Monday, October 10, 2011

Mass from the strong force

Quite some time ago, I have discussed the Higgs effect, and how it gives the matter particles in the standard model their mass. However, if we look around us, it turns out that most mass we see is actually not due to the Higgs effect.

If we knock on a table, or look at us, then most of this is made up out of atoms. As you might remember, atoms are made up out of nuclei and electrons. The electrons actually get their mass from the Higgs, so that is alright. But they make up less than 0.05% of the mass of the atoms. Thus, one can forget about them for this purpose. Then there are the nuclei. They are made up out of protons and neutrons. These in turn consist out of quarks. But the quarks are rather light, and make up not more than one percent of the mass of the protons and neutrons, and thus of the nuclei. So where does all the remaining mass comes from?

Well, this comes this time from the strong nuclear force, QCD, which has been presented here and here. I have already indicated there that it is a pretty strong force. It is this strength which, indirectly, creates all the mass we are yet missing.

How it works is actually quite complicated in detail, but when being a bit fuzzy about the details, it can be illustrated quite nicely. Looking through such fuzzy glasses, it actually looks like a repetition of the Higgs effect. Remember, the Higgs effect worked by letting the Higgs particles condense. The interaction with this condensate slows particle down, and therefore they behave as having a mass.

Now, how does this proceed in the case of the strong force? The first observation is that the strong force is attractive between quarks, i.e. quarks are attracted to each other. As a consequence, the quarks can form all these nice things like protons. However the force is also attractive between the quarks and their so-called anti-particles. What an anti-particle is I will discuss next time. This time, it is just sufficient to say that it behaves like a quark, but has opposite charges and the same mass.

The strong force now pulls also the quarks and the antiquarks together. The combination of two such particles is then neutral, as all the charges are opposite. It behaves therefore very similar to a Higgs particle. In very much the same way, but this time because of gluons rather than due to the Higgs interacting with itself, this creates also a condensate. That is just like for the Higgs particles. Thus, the universe is filled with quarks and anti-quarks, bound together, and condensed by the strong force. The strong interaction of quarks with this condensate, and the corresponding slowing down, is what provides the remainder mass for the protons and neutrons, and thus for the nuclei. Again, because all the charges cancel, we do not see this condensate, as photons due not directly interact with it.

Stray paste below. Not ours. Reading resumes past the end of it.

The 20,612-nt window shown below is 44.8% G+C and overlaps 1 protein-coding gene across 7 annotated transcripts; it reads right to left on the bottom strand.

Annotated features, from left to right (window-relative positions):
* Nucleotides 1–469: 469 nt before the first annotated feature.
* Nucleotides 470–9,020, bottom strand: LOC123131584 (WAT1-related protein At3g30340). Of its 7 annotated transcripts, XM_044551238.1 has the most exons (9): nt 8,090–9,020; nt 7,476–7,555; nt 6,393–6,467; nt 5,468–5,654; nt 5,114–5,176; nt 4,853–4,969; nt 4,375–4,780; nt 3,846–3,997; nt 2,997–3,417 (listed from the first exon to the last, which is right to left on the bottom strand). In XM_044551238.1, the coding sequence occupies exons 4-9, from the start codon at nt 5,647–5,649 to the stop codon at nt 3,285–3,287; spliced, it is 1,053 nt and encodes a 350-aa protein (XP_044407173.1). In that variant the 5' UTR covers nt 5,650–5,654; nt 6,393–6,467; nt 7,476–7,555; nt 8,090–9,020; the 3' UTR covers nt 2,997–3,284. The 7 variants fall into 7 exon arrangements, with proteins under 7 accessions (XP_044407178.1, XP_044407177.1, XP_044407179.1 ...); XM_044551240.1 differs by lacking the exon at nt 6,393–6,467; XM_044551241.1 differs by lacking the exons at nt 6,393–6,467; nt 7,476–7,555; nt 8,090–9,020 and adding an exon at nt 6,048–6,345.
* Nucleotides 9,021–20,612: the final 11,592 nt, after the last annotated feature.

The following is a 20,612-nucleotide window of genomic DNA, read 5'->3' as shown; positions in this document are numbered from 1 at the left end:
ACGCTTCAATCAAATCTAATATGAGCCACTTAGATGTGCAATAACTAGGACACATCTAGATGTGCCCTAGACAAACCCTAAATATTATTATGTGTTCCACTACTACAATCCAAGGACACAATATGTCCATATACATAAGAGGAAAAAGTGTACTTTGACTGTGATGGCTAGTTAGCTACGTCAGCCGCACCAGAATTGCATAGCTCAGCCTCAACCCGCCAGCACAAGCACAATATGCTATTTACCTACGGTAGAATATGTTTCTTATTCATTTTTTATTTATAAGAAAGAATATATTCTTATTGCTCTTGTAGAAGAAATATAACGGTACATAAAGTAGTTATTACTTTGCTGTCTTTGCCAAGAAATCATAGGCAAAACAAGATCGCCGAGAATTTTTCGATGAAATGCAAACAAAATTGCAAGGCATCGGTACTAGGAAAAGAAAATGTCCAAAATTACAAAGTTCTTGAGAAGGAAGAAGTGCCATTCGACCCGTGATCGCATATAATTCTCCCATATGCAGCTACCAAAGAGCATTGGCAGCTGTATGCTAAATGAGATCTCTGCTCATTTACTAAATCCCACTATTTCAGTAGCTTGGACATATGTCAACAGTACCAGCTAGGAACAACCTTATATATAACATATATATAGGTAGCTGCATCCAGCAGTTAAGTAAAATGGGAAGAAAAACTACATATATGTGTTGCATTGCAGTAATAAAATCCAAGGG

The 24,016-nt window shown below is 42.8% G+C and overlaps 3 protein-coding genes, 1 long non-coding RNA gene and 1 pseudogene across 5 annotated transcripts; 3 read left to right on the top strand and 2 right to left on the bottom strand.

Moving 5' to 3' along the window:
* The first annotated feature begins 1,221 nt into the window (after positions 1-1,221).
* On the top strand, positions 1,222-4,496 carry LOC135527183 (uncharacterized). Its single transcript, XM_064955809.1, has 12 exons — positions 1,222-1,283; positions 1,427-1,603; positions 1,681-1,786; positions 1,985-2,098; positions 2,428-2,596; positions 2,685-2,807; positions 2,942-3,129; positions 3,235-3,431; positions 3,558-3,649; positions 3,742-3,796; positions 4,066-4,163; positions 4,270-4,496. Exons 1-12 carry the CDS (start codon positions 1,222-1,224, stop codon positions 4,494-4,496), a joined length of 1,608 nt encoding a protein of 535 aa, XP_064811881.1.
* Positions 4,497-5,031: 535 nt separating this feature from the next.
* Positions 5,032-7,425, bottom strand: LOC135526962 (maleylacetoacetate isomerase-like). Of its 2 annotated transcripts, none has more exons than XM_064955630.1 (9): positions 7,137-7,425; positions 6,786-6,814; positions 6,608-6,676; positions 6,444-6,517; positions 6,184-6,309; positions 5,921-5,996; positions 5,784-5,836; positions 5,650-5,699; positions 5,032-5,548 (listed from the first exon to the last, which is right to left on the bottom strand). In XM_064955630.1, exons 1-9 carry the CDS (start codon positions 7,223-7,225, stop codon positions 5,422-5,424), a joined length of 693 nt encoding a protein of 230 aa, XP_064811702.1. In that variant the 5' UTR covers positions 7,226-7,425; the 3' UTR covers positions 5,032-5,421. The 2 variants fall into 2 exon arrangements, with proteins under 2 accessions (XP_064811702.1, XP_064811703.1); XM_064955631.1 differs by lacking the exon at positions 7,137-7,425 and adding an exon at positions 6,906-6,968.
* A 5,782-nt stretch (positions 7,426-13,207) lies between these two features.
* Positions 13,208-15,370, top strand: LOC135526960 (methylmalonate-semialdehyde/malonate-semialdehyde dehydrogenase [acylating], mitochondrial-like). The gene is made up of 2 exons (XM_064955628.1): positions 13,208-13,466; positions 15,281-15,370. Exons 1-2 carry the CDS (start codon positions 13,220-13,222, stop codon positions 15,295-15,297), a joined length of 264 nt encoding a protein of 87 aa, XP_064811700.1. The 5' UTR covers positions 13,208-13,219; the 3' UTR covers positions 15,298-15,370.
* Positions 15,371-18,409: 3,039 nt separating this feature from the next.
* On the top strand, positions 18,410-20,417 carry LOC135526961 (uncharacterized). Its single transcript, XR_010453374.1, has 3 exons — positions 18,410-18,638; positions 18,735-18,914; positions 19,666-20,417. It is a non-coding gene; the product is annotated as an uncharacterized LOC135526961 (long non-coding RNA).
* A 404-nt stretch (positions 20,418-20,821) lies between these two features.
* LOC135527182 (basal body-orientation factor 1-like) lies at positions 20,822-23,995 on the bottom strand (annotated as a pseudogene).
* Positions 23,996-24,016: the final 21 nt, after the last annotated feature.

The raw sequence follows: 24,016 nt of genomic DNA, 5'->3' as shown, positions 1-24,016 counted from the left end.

Putting in numbers, the contribution of the strong force to the mass of the nuclei is much larger than the one due to the Higgs effect. However, the calculation of this was rather challenging. Hence, most of the mass stored in the atoms in the universe is due to the strong force.

It is also said that the strong force provides all the luminous mass in the universe. Here, luminous means actually not only all stars which emit light by themselves, but also everything which reflects light, like planets, interstellar gas clouds, and asteroids. Actually, the latter also emit a kind of light by themselves, but our eyes are not sensitive for the wave-lengths they emit, and therefore we do not see it. The distinction is necessary, because we have indirect evidence that there is also more than just this type of mass in the universe. In fact, we expect that there is about five times more non-luminous, or dark, matter in the universe, than luminous matter. What the origin of mass is in this case is not known.

There is another thing you may wonder about. The quarks have all very different masses due to the Higgs effect. Is the contribution due to the strong interaction also very different for the different quarks? The answer to this is actually no, the contribution from the strong force is about the same for all quarks. Thus, it makes up about 99% of the mass of the light quarks, but less than half a percent for the heaviest one. Thus, while the Higgs makes a difference between the different quark (and lepton) species, the strong force does not. Why this is the case is also yet unknown, and one of the bigger mysteries. Since the different quarks and leptons are also called different flavors of quarks and leptons, it is said that the strong force is flavor-blind, it makes no difference between different flavors. On the other hand, the Higgs makes a different between different flavors.

Finally, it should be noted that the generation of mass can be traced back to a symmetry, though I will not detail this now. This is the so-called chiral symmetry. A thing is called chiral, if it makes a difference between left and right. The associated symmetry in the standard model is a local symmetry. The Higgs effect breaks, loosely spoken, this symmetry to a global one. The strong force then breaks this global symmetry. It is possible, but mathematically involved, to show that these breakings correspond to the existence of mass. Hence, both the Higgs effect and the strong force produce mass. But the above explanations are somewhat more illuminating, I think, though mathematically both views are essentially equivalent. Thus, it is said that mass is created by chiral symmetry breaking, a notion I will right now not dwell on anymore.

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